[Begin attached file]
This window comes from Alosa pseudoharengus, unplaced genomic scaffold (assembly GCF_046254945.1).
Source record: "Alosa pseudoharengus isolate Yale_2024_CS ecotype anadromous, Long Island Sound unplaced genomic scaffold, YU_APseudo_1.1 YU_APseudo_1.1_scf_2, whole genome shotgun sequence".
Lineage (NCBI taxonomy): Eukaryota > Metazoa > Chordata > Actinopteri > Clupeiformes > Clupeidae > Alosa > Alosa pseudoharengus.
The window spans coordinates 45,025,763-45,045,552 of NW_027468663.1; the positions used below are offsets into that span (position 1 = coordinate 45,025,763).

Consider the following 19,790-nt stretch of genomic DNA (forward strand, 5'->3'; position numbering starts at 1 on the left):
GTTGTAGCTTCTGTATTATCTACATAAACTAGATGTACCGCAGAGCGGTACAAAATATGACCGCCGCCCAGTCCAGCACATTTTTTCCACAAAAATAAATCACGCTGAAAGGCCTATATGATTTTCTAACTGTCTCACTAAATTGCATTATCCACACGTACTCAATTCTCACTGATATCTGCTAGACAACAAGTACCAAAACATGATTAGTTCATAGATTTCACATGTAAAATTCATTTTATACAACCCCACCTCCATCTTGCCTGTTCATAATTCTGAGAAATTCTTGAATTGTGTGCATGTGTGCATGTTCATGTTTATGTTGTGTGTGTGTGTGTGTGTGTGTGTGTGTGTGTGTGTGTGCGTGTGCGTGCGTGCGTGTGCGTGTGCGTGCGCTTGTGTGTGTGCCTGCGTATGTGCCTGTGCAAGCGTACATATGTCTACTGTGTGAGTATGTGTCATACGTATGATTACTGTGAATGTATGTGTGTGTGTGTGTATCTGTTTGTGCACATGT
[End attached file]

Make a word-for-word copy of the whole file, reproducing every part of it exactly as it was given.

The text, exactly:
This window comes from Alosa pseudoharengus, unplaced genomic scaffold (assembly GCF_046254945.1).
Source record: "Alosa pseudoharengus isolate Yale_2024_CS ecotype anadromous, Long Island Sound unplaced genomic scaffold, YU_APseudo_1.1 YU_APseudo_1.1_scf_2, whole genome shotgun sequence".
Lineage (NCBI taxonomy): Eukaryota > Metazoa > Chordata > Actinopteri > Clupeiformes > Clupeidae > Alosa > Alosa pseudoharengus.
The window spans coordinates 45,025,763-45,045,552 of NW_027468663.1; the positions used below are offsets into that span (position 1 = coordinate 45,025,763).

Consider the following 19,790-nt stretch of genomic DNA (forward strand, 5'->3'; position numbering starts at 1 on the left):
GTTGTAGCTTCTGTATTATCTACATAAACTAGATGTACCGCAGAGCGGTACAAAATATGACCGCCGCCCAGTCCAGCACATTTTTTCCACAAAAATAAATCACGCTGAAAGGCCTATATGATTTTCTAACTGTCTCACTAAATTGCATTATCCACACGTACTCAATTCTCACTGATATCTGCTAGACAACAAGTACCAAAACATGATTAGTTCATAGATTTCACATGTAAAATTCATTTTATACAACCCCACCTCCATCTTGCCTGTTCATAATTCTGAGAAATTCTTGAATTGTGTGCATGTGTGCATGTTCATGTTTATGTTGTGTGTGTGTGTGTGTGTGTGTGTGTGTGTGTGTGTGTGCGTGTGCGTGCGTGCGTGTGCGTGTGCGTGCGCTTGTGTGTGTGCCTGCGTATGTGCCTGTGCAAGCGTACATATGTCTACTGTGTGAGTATGTGTCATACGTATGATTACTGTGAATGTATGTGTGTGTGTGTGTATCTGTTTGTGCACATGT